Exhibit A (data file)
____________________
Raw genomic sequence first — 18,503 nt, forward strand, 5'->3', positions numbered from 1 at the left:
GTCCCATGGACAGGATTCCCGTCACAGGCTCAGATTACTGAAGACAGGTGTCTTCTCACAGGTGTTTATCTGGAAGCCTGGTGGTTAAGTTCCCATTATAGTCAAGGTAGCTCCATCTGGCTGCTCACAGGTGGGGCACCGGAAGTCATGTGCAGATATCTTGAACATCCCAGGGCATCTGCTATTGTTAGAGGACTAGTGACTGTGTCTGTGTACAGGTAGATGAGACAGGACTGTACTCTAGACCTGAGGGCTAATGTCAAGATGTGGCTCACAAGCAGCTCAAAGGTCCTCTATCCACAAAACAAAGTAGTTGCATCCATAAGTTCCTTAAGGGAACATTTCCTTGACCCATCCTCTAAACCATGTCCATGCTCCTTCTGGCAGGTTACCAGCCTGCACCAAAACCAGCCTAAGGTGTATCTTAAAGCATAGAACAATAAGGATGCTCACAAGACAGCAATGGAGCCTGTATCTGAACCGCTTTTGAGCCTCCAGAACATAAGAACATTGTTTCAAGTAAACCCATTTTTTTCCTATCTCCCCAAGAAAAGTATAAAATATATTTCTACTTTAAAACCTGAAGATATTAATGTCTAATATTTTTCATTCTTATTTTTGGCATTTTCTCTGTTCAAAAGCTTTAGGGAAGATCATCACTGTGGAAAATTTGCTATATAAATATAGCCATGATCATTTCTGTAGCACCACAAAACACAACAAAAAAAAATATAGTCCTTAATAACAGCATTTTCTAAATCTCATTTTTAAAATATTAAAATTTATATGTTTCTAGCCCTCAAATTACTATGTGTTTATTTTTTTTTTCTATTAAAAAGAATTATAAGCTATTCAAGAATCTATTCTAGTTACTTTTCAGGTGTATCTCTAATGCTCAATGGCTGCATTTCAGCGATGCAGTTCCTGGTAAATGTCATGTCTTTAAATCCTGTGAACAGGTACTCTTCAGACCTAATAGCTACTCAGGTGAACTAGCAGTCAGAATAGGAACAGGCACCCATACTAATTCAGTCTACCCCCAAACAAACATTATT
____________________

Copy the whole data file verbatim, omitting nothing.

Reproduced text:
Raw genomic sequence first — 18,503 nt, forward strand, 5'->3', positions numbered from 1 at the left:
GTCCCATGGACAGGATTCCCGTCACAGGCTCAGATTACTGAAGACAGGTGTCTTCTCACAGGTGTTTATCTGGAAGCCTGGTGGTTAAGTTCCCATTATAGTCAAGGTAGCTCCATCTGGCTGCTCACAGGTGGGGCACCGGAAGTCATGTGCAGATATCTTGAACATCCCAGGGCATCTGCTATTGTTAGAGGACTAGTGACTGTGTCTGTGTACAGGTAGATGAGACAGGACTGTACTCTAGACCTGAGGGCTAATGTCAAGATGTGGCTCACAAGCAGCTCAAAGGTCCTCTATCCACAAAACAAAGTAGTTGCATCCATAAGTTCCTTAAGGGAACATTTCCTTGACCCATCCTCTAAACCATGTCCATGCTCCTTCTGGCAGGTTACCAGCCTGCACCAAAACCAGCCTAAGGTGTATCTTAAAGCATAGAACAATAAGGATGCTCACAAGACAGCAATGGAGCCTGTATCTGAACCGCTTTTGAGCCTCCAGAACATAAGAACATTGTTTCAAGTAAACCCATTTTTTTCCTATCTCCCCAAGAAAAGTATAAAATATATTTCTACTTTAAAACCTGAAGATATTAATGTCTAATATTTTTCATTCTTATTTTTGGCATTTTCTCTGTTCAAAAGCTTTAGGGAAGATCATCACTGTGGAAAATTTGCTATATAAATATAGCCATGATCATTTCTGTAGCACCACAAAACACAACAAAAAAAAATATAGTCCTTAATAACAGCATTTTCTAAATCTCATTTTTAAAATATTAAAATTTATATGTTTCTAGCCCTCAAATTACTATGTGTTTATTTTTTTTTTCTATTAAAAAGAATTATAAGCTATTCAAGAATCTATTCTAGTTACTTTTCAGGTGTATCTCTAATGCTCAATGGCTGCATTTCAGCGATGCAGTTCCTGGTAAATGTCATGTCTTTAAATCCTGTGAACAGGTACTCTTCAGACCTAATAGCTACTCAGGTGAACTAGCAGTCAGAATAGGAACAGGCACCCATACTAATTCAGTCTACCCCCAAACAAACATTATT